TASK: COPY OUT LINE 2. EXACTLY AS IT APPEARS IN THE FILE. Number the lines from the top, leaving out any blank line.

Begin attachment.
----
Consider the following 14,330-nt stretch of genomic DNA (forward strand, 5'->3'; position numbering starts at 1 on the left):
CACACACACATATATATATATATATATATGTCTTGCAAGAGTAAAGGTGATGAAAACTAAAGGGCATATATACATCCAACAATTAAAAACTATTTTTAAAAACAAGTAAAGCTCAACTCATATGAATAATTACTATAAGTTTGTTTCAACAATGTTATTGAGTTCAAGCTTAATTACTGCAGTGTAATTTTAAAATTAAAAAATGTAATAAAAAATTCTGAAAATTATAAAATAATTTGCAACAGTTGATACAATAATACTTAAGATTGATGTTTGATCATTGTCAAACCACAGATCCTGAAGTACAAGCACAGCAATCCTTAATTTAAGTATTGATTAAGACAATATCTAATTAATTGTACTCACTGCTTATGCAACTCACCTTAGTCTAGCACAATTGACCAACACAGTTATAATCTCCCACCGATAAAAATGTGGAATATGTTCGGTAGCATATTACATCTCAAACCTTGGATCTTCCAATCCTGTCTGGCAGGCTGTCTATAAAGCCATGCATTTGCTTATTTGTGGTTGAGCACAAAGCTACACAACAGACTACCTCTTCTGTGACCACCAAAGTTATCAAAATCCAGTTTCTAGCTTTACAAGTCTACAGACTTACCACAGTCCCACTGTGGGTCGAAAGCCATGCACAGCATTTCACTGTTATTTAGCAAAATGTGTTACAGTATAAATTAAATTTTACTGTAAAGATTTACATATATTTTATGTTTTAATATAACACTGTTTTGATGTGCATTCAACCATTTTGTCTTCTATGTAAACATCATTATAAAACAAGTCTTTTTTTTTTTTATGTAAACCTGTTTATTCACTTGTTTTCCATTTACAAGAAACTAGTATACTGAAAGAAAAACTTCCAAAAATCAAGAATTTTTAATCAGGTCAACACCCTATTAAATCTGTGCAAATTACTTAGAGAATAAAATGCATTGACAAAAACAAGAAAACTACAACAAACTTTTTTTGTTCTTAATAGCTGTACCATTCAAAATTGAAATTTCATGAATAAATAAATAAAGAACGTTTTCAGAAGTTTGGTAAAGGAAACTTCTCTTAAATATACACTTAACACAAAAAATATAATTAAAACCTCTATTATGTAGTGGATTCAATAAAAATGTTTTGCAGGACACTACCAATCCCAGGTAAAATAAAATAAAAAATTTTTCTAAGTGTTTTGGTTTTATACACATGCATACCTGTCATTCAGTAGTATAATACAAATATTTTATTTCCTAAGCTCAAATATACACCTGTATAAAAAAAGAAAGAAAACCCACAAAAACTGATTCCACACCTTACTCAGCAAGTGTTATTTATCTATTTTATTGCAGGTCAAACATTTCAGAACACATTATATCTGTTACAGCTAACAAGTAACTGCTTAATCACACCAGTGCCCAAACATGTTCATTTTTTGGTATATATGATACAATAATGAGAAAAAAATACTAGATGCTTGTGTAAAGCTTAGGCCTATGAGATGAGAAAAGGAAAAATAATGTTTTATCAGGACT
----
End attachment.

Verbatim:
CACACACACATATATATATATATATATATGTCTTGCAAGAGTAAAGGTGATGAAAACTAAAGGGCATATATACATCCAACAATTAAAAACTATTTTTAAAAACAAGTAAAGCTCAACTCATATGAATAATTACTATAAGTTTGTTTCAACAATGTTATTGAGTTCAAGCTTAATTACTGCAGTGTAATTTTAAAATTAAAAAATGTAATAAAAAATTCTGAAAATTATAAAATAATTTGCAACAGTTGATACAATAATACTTAAGATTGATGTTTGATCATTGTCAAACCACAGATCCTGAAGTACAAGCACAGCAATCCTTAATTTAAGTATTGATTAAGACAATATCTAATTAATTGTACTCACTGCTTATGCAACTCACCTTAGTCTAGCACAATTGACCAACACAGTTATAATCTCCCACCGATAAAAATGTGGAATATGTTCGGTAGCATATTACATCTCAAACCTTGGATCTTCCAATCCTGTCTGGCAGGCTGTCTATAAAGCCATGCATTTGCTTATTTGTGGTTGAGCACAAAGCTACACAACAGACTACCTCTTCTGTGACCACCAAAGTTATCAAAATCCAGTTTCTAGCTTTACAAGTCTACAGACTTACCACAGTCCCACTGTGGGTCGAAAGCCATGCACAGCATTTCACTGTTATTTAGCAAAATGTGTTACAGTATAAATTAAATTTTACTGTAAAGATTTACATATATTTTATGTTTTAATATAACACTGTTTTGATGTGCATTCAACCATTTTGTCTTCTATGTAAACATCATTATAAAACAAGTCTTTTTTTTTTTTATGTAAACCTGTTTATTCACTTGTTTTCCATTTACAAGAAACTAGTATACTGAAAGAAAAACTTCCAAAAATCAAGAATTTTTAATCAGGTCAACACCCTATTAAATCTGTGCAAATTACTTAGAGAATAAAATGCATTGACAAAAACAAGAAAACTACAACAAACTTTTTTTGTTCTTAATAGCTGTACCATTCAAAATTGAAATTTCATGAATAAATAAATAAAGAACGTTTTCAGAAGTTTGGTAAAGGAAACTTCTCTTAAATATACACTTAACACAAAAAATATAATTAAAACCTCTATTATGTAGTGGATTCAATAAAAATGTTTTGCAGGACACTACCAATCCCAGGTAAAATAAAATAAAAAATTTTTCTAAGTGTTTTGGTTTTATACACATGCATACCTGTCATTCAGTAGTATAATACAAATATTTTATTTCCTAAGCTCAAATATACACCTGTATAAAAAAAGAAAGAAAACCCACAAAAACTGATTCCACACCTTACTCAGCAAGTGTTATTTATCTATTTTATTGCAGGTCAAACATTTCAGAACACATTATATCTGTTACAGCTAACAAGTAACTGCTTAATCACACCAGTGCCCAAACATGTTCATTTTTTGGTATATATGATACAATAATGAGAAAAAAATACTAGATGCTTGTGTAAAGCTTAGGCCTATGAGATGAGAAAAGGAAAAATAATGTTTTATCAGGACT